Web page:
|The Zambia Cannonball
Issue #31 (March 1984)
A railroad from the days of muzzle-loaders
6:00 AM The travel alarm goes off. We have been sleeping in a rondavel, an African-style round hut with thatched roof, on the north bank of the Zambezi near Victoria Falls. Although one of the mosquito nets was full of holes, it has been a peaceful night. Now
we wash quickly, jug-and-basin style, and do up our backpacks. We don't want to miss the train to Lusaka, which leaves Livingstone at 8:00 AM.
Apparently Zambia Railways owns but one set of dining car chairs.
6:45 AM We hike down the road to the government-owned Rainbow Hotel, where the kitchen is just coming awake. They serve us toast, tea and fresh pineapple juice.
7:30 AM We had made arrangements with a taxi driver the night before to take us 5 km to the Livingstone station. He picks us up by the side of the road. An unexplained additional passenger sits quietly with us during the trip.
7:45 AM Two "standard class" tickets to Lusaka cost 14 kwacha (about $8) each. We buy them and hurry to the train.
8:00 AM There is a train standing at the platform but we are told to wait. Porters are throwing chairs and food out the windows of the dining car. Soon the train backs out of the station, going away from Lusaka. People are beginning to gather in the station.
8:30 AM More people are arriving, evidently old hands who know about 8 o'clock departure times. Much shunting of cars from track to track. A porter arrives with a hand truck full of Coke and Fanta bottles.
9:00 AM At last a train chugs in and everybody gets aboard. The chairs that were thrown off earlier are handed in the windows of the new dining car, along with the Coke and Fanta. Apparently Zambia Railways owns but one set of dining car chairs.
9:15 AM We leave, amid much whistle-blowing and flag-waving. We chug through the lush landscape past villages of thatched huts, each with its patch of corn and vegetables.
11:00 AM. The train has been bouncing violently on the track, so that we are nearly thrown from our seats. We stop at a place called Kabuyu. Cows graze along the track. Little boys come and stare at us. We are the only whites on the train. We smile and wave.
Noon. Still at Kabuyu. We take some pictures of the boys, the cows and the village.
1:00 PM. Still at Kabuyu. Local opinions differ. Some say the engine has broken down; others blame the brakes. We go to the dining car and have two lunches of beef-rice and tea with milk - total 7 kwachas. The beef is like leather. They must prepare it from cows that were hit by the train. But the rice is tasty.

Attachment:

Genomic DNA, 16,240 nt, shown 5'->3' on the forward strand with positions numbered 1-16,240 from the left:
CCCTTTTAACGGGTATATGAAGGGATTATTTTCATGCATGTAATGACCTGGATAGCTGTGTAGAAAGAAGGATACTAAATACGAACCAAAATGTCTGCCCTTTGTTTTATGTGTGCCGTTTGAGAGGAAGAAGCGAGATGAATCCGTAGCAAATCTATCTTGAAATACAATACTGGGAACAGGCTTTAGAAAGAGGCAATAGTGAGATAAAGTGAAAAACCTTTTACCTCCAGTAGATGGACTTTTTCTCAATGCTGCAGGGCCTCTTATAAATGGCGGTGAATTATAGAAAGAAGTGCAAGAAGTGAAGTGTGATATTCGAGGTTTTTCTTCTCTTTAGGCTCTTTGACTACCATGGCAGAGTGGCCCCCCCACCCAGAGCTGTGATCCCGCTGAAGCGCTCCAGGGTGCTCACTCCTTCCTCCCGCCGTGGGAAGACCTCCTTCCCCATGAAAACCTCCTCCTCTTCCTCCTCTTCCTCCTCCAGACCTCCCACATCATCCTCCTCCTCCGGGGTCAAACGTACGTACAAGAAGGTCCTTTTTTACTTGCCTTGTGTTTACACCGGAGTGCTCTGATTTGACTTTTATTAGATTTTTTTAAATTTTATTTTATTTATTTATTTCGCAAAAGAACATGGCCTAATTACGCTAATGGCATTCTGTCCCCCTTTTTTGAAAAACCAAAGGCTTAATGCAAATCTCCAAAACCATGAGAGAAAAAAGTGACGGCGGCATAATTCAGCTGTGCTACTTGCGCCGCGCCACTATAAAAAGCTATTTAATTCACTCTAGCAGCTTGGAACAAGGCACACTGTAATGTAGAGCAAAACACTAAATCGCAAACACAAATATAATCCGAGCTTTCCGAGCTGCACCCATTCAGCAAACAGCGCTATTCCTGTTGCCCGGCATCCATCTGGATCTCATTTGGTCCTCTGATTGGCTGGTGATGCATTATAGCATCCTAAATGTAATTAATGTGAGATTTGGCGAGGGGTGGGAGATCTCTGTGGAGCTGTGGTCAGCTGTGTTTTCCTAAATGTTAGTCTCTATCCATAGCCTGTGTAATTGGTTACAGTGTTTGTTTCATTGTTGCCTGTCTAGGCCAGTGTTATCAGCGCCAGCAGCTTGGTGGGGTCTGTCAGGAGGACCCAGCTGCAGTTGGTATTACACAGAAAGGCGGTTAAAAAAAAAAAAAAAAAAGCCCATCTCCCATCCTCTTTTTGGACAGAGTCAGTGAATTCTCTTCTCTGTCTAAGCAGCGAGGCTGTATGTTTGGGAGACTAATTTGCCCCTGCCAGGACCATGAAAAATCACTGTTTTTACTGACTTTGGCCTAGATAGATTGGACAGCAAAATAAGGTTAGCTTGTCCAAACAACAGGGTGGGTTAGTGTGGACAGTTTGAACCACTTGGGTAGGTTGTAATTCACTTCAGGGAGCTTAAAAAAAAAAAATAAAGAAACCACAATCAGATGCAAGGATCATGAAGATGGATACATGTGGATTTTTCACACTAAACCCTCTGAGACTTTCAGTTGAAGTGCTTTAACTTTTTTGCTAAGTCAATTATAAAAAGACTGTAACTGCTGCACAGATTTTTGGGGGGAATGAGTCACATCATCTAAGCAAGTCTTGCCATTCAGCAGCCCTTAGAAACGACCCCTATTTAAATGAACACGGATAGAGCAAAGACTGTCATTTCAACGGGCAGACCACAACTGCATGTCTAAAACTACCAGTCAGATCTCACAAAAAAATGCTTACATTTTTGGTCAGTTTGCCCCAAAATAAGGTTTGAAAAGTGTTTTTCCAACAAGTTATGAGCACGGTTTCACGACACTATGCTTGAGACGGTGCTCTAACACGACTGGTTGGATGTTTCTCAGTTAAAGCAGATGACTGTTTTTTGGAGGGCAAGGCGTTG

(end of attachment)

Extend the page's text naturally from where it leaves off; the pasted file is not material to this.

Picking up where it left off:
3:00 PM. Still at Kabuyu. A Land Rover arrives, filled with railway officials. They climb into the engine. We hear the brakes being clamped and released several times.
3:15 PM. The officials leave and the train starts up again, still bouncing violently. We are now over five hours behind schedule. We hurtle past more cows, boys and villages.
5:30 PM. Choma, our first big stop. We are besieged by food sellers carrying baskets of corn-on-the-cob on their heads, the corn is delicious, and a bargain at 40 ngwee. Three young ladies, dolled up to the point of questionable virtue, plop themselves in the seats opposite us. One of them goes down to the dining car and brings back bottles of Fanta. Another calmly uncaps them with her teeth. Watch out for that one. According to the schedule, we should have arrived in Lusaka by now; instead, we are not yet half-way there.
8:00 PM. The sun has set and the train has filled to overflowing. The extra people help keep it on the track, but occasionally everyone is thrown into a heap nevertheless. We are still the only whites aboard. We have been warned not to walk about Lusaka after dark, and wonder what we'll do when we arrive. The lady with the Bottle-opener teeth offers to escort us to a taxi.
11:30 PM. Lusaka station. An incredible scene of shoving, shouting, African humanity. We feel like two plump chickens in a building full of foxes. We grab our packs and run for the taxis.
1:30 AM. It turns out that there is an international conference in town. All the regular hotels are either full or have locked their doors for the night. After much searching, we finally secure a room in a bordello. But that's another story.
Ecphorizer founder George Towner and his faithful side-kick Christine Palmer-Persen are crossing the African continent in search of the legendary kingdom of Prester John. George will take any excuse to get out of the house for a while. You can read about George's latest book here!
George Towner was born in Reno and grew up near Berkeley. As a teenager he began making gangster movies using an old 8mm camera, one of which featured a car being pushed over a cliff off State Highway 1. He has started and sold two successful technology firms, and currently works for Apple Computer, where he is the most senior in age. He lives with his wife in Sunnyvale. They have two daughters and a son.